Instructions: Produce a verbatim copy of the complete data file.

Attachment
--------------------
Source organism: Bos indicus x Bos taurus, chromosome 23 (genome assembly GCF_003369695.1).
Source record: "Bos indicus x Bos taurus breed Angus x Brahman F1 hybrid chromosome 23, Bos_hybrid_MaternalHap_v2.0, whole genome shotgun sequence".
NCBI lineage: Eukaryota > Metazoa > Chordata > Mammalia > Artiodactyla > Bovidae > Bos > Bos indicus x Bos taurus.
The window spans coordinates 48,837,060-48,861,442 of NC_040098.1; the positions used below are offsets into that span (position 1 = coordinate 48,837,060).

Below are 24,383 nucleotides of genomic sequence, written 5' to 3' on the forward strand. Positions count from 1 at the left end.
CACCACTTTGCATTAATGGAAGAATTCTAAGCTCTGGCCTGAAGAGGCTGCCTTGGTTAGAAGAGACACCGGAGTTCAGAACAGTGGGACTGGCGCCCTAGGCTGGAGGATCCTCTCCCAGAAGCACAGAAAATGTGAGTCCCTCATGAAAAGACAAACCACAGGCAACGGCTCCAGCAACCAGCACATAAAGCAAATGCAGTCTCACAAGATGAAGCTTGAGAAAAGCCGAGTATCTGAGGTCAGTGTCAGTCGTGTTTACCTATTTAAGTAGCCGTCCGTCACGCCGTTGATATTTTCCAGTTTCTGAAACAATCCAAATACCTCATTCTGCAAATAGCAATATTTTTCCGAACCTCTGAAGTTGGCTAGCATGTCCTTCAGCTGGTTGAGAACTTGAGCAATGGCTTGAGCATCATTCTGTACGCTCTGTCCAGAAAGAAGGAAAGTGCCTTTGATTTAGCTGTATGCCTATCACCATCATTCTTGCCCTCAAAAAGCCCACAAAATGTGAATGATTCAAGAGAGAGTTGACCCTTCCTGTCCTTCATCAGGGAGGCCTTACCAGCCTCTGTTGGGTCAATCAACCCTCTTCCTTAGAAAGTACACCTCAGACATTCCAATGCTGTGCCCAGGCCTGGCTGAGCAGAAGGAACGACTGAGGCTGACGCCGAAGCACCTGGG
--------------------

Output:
Source organism: Bos indicus x Bos taurus, chromosome 23 (genome assembly GCF_003369695.1).
Source record: "Bos indicus x Bos taurus breed Angus x Brahman F1 hybrid chromosome 23, Bos_hybrid_MaternalHap_v2.0, whole genome shotgun sequence".
NCBI lineage: Eukaryota > Metazoa > Chordata > Mammalia > Artiodactyla > Bovidae > Bos > Bos indicus x Bos taurus.
The window spans coordinates 48,837,060-48,861,442 of NC_040098.1; the positions used below are offsets into that span (position 1 = coordinate 48,837,060).

Below are 24,383 nucleotides of genomic sequence, written 5' to 3' on the forward strand. Positions count from 1 at the left end.
CACCACTTTGCATTAATGGAAGAATTCTAAGCTCTGGCCTGAAGAGGCTGCCTTGGTTAGAAGAGACACCGGAGTTCAGAACAGTGGGACTGGCGCCCTAGGCTGGAGGATCCTCTCCCAGAAGCACAGAAAATGTGAGTCCCTCATGAAAAGACAAACCACAGGCAACGGCTCCAGCAACCAGCACATAAAGCAAATGCAGTCTCACAAGATGAAGCTTGAGAAAAGCCGAGTATCTGAGGTCAGTGTCAGTCGTGTTTACCTATTTAAGTAGCCGTCCGTCACGCCGTTGATATTTTCCAGTTTCTGAAACAATCCAAATACCTCATTCTGCAAATAGCAATATTTTTCCGAACCTCTGAAGTTGGCTAGCATGTCCTTCAGCTGGTTGAGAACTTGAGCAATGGCTTGAGCATCATTCTGTACGCTCTGTCCAGAAAGAAGGAAAGTGCCTTTGATTTAGCTGTATGCCTATCACCATCATTCTTGCCCTCAAAAAGCCCACAAAATGTGAATGATTCAAGAGAGAGTTGACCCTTCCTGTCCTTCATCAGGGAGGCCTTACCAGCCTCTGTTGGGTCAATCAACCCTCTTCCTTAGAAAGTACACCTCAGACATTCCAATGCTGTGCCCAGGCCTGGCTGAGCAGAAGGAACGACTGAGGCTGACGCCGAAGCACCTGGG